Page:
Bloomington Private Schools Aided By Public Scholarships
Illinois' new Invest in Kids program has helped pay tuition for some students to attend private schools in Bloomington and throughout the state this year, but the program’s long-term impact remains unclear.
Advocates of school choice have praised the program, which covers between 50 and 100 percent tuition for students to attend private schools in Illinois.
The program is paid for by donations which provide a 75 percent credit on state taxes. The state legislature approved the program and capped it at $75 million.
Invest in Kids enjoyed widespread popularity at the start. When it was rolled out on Jan. 31, Empower Illinois, the largest provider, received so many online applications it crashed its system within minutes.
According to a report from WBEZ Radio, granting organizations have awarded more than 5,600 scholarships totaling $42.1 million. The state received more than 53,700 applications, meaning about 10 percent of applicants received some financial assistance.
Jamie Hartrich, principal of St. Mary's School in Bloomington, said the program will help as many of 18 students attend school this year. She said 15 students have been awarded full need-based scholarships through Empower Illinois, the largest provider, while two other scholarships are still pending and an additional student is getting a partial scholarship.
“I didn’t know what to expect because I didn’t know what the outpour would be from our community, but as soon as they heard about it, it was a huge success,” Hartrich said. “Our parish really values Catholic education and it just proves that point that it was well needed.”
Hartrich said the K-8 school attracted three new students through the program who were now able to afford the annual $7,400 tuition.
She added parents of 36 students applied for the scholarship. She said donors contributed $137,000 to the school, leaving about $124,500 for scholarships after Empower Illinois covered its costs.
Central Catholic High School in Bloomington has given one full scholarship through the program and possibly two additional partial scholarships.
“There were actually a lot more people who applied that wanted to see that tuition assistance than assistance was available,” Foster said. “That tax scholarship program really did help us and we are very interested in seeing that continue to grow.”
CCHS received $16,000 in donations through the Empower Illinois program. The school’s director of marketing and admissions, Scott Vogel, said Central uses various means to secure tuition assistance for its students, noting it provided $367,000 to help 146 students last year.
Epiphany Catholic School in Normal received close to $15,000 through Empower Illinois. Epiphany Principal Mike Lootens said the funds provided scholarships for a family of three students who had previously been homeschooled but were members of the church parish and a sixth-grader who had already been enrolled there.
Lootens said families of more than 40 students and prospective students had applied for the scholarships.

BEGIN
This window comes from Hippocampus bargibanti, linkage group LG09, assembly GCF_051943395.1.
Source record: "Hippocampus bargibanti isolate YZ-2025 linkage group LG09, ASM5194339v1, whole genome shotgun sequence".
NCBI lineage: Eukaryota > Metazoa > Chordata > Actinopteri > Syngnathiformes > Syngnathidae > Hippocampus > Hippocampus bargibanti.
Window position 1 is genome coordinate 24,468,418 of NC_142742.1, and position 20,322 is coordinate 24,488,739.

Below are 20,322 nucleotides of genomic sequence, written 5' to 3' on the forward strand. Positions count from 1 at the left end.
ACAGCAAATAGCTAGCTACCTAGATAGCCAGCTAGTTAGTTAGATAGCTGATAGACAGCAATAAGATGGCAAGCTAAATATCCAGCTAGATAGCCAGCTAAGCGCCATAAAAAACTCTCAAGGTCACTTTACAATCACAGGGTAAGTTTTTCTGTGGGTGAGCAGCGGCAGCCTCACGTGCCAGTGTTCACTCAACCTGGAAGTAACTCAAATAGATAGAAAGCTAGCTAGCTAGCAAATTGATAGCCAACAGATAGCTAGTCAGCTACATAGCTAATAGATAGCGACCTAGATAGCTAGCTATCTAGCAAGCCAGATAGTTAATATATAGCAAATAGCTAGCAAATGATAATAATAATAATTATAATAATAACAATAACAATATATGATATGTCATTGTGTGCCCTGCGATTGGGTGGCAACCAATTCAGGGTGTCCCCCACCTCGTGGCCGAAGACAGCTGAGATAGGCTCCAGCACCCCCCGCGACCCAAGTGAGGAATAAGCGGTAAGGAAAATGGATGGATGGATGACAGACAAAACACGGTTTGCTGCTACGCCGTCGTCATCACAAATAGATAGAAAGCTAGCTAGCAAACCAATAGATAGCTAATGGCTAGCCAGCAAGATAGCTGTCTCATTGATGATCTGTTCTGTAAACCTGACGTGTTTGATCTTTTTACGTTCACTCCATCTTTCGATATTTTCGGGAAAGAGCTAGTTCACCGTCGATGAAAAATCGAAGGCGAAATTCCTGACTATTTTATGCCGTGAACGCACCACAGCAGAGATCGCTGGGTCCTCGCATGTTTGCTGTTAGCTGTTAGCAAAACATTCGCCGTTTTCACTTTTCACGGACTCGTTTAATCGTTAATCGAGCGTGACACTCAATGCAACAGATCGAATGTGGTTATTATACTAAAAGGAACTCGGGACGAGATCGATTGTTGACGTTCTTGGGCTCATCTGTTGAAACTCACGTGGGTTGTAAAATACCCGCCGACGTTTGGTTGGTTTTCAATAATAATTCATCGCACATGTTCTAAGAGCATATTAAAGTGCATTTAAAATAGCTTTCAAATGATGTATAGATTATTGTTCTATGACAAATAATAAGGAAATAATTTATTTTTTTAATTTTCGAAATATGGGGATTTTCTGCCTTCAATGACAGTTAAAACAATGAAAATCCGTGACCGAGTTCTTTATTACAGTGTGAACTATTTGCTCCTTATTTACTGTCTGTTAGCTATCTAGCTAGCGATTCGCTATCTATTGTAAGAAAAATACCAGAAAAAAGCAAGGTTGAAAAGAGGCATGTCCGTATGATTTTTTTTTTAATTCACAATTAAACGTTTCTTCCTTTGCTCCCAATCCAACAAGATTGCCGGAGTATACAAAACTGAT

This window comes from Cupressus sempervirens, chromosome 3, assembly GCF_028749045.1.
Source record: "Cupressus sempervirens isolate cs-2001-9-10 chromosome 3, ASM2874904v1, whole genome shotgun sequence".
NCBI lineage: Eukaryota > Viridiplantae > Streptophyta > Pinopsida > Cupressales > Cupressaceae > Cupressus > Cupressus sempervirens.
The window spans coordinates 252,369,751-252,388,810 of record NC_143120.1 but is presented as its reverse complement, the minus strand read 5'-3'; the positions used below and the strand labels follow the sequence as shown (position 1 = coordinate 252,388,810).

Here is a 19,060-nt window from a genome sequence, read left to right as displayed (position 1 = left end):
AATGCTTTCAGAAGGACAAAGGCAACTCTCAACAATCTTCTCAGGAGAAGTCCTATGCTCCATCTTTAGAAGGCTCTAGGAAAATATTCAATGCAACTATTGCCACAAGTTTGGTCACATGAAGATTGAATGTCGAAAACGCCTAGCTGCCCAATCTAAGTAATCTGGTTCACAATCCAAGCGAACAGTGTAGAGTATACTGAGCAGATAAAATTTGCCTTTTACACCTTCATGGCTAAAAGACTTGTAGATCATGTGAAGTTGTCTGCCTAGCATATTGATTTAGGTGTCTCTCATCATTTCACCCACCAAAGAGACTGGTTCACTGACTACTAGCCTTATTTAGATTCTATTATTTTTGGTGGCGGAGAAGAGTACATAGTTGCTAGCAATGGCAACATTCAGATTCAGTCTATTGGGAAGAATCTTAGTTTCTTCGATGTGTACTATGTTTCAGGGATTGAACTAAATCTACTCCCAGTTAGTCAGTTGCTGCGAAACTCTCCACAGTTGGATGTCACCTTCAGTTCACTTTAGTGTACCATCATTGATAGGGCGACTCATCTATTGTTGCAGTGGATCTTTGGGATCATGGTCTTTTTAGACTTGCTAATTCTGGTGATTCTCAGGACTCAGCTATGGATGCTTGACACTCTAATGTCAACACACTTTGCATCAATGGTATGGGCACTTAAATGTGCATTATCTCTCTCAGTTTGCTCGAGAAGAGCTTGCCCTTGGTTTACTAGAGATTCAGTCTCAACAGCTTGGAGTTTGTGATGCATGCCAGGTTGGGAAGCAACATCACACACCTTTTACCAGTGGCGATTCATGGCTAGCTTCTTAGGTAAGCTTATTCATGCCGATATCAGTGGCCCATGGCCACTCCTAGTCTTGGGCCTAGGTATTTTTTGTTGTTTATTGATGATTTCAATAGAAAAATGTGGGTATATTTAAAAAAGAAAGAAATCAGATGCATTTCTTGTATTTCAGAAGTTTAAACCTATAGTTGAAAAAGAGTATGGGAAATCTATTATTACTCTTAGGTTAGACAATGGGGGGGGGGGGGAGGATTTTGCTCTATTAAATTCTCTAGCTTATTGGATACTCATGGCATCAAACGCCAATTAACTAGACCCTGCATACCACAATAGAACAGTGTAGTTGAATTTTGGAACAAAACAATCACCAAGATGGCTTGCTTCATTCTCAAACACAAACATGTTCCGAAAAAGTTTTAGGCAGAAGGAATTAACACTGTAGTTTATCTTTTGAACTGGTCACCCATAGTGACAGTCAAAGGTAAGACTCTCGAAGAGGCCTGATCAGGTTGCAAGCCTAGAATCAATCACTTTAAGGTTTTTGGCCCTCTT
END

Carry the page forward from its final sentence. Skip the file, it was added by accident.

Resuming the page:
Wait and See
Not all private schools immediately jumped on board the Invest In Kids program in year one.
Officials at Trinity Lutheran School in Bloomington decided to wait a year to see how scholarships are distributed before encouraging parents to donate to the program.
“Before we ask our donors to start moving in that direction and donating in a separate spot, we were unsure if those dollars would even come back to the school, or if only a portion of those dollars come back based on a different set of guidelines,” Principal Shawn Hoffman said.
An official Empower Illinois said donors may request their money pay for scholarships at the school of their choice.
“By Illinois state law, under the tax credit scholarship program, if a donor designates his or her money to a school or school system, it stays with that institution until all scholarship requests are fulfilled," Policy Director Joshua Dwyer said.
Funds not earmarked for a specific school are divided among schools within itsregion of the state: Invest in Kids dividied the state into five regions: Cook County, Northern Counties, North Central Counties, Central Counties and Southern Counties.
Dwyer added as of Aug. 6, Empower Illinois awarded scholarships totaling $122,000 to students in four McLean County schools. It appears a bulk of that went to students at St. Mary’s.
Public School Impact
Invest in Kids has caused concern from some public school educators who liken it to a voucher system that will cause some cash-strapped public schools to struggle further as students use public dollars to fund their private school education.
District 87 Superintendent Barry Reilly said he doesn't believe the private scholarships will dent enrollment much in McLean County public schools.
“I just don’t think that will have much of an impact on, not just us, but other (schools) in this community,” Reilly said. “I just think it’s because the schools are really good in this county.”
Invest in Kids sunsets in five years, unless lawmakers extend it. Democratic candidate for governor J.B. Pritzker has said he would kill the program if he's elected.
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